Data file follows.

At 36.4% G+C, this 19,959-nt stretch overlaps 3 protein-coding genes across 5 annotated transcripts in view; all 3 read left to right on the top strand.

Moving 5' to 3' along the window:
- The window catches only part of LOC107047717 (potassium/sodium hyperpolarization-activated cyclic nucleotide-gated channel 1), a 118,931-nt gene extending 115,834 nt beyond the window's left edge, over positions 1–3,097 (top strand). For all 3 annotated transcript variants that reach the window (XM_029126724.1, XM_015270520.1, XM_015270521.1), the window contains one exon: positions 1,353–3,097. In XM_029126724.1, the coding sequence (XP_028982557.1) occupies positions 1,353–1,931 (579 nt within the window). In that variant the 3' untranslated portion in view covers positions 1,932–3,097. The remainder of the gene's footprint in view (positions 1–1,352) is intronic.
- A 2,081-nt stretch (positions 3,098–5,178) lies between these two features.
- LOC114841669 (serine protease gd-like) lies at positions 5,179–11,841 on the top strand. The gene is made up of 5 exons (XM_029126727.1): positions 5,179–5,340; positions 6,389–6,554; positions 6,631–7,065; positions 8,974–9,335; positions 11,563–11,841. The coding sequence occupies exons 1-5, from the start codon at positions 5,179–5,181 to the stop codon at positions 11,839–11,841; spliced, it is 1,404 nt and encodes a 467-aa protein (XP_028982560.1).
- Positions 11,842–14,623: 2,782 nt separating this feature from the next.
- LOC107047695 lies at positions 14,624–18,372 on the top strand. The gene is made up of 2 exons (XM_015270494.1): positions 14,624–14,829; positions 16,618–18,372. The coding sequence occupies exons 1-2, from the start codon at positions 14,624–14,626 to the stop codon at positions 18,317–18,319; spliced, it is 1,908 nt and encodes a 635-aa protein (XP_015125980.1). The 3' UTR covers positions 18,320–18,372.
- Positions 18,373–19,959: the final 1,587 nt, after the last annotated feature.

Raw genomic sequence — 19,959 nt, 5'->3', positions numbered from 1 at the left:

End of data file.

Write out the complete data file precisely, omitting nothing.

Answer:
At 36.4% G+C, this 19,959-nt stretch overlaps 3 protein-coding genes across 5 annotated transcripts in view; all 3 read left to right on the top strand.

Moving 5' to 3' along the window:
- The window catches only part of LOC107047717 (potassium/sodium hyperpolarization-activated cyclic nucleotide-gated channel 1), a 118,931-nt gene extending 115,834 nt beyond the window's left edge, over positions 1–3,097 (top strand). For all 3 annotated transcript variants that reach the window (XM_029126724.1, XM_015270520.1, XM_015270521.1), the window contains one exon: positions 1,353–3,097. In XM_029126724.1, the coding sequence (XP_028982557.1) occupies positions 1,353–1,931 (579 nt within the window). In that variant the 3' untranslated portion in view covers positions 1,932–3,097. The remainder of the gene's footprint in view (positions 1–1,352) is intronic.
- A 2,081-nt stretch (positions 3,098–5,178) lies between these two features.
- LOC114841669 (serine protease gd-like) lies at positions 5,179–11,841 on the top strand. The gene is made up of 5 exons (XM_029126727.1): positions 5,179–5,340; positions 6,389–6,554; positions 6,631–7,065; positions 8,974–9,335; positions 11,563–11,841. The coding sequence occupies exons 1-5, from the start codon at positions 5,179–5,181 to the stop codon at positions 11,839–11,841; spliced, it is 1,404 nt and encodes a 467-aa protein (XP_028982560.1).
- Positions 11,842–14,623: 2,782 nt separating this feature from the next.
- LOC107047695 lies at positions 14,624–18,372 on the top strand. The gene is made up of 2 exons (XM_015270494.1): positions 14,624–14,829; positions 16,618–18,372. The coding sequence occupies exons 1-2, from the start codon at positions 14,624–14,626 to the stop codon at positions 18,317–18,319; spliced, it is 1,908 nt and encodes a 635-aa protein (XP_015125980.1). The 3' UTR covers positions 18,320–18,372.
- Positions 18,373–19,959: the final 1,587 nt, after the last annotated feature.

Raw genomic sequence — 19,959 nt, 5'->3', positions numbered from 1 at the left: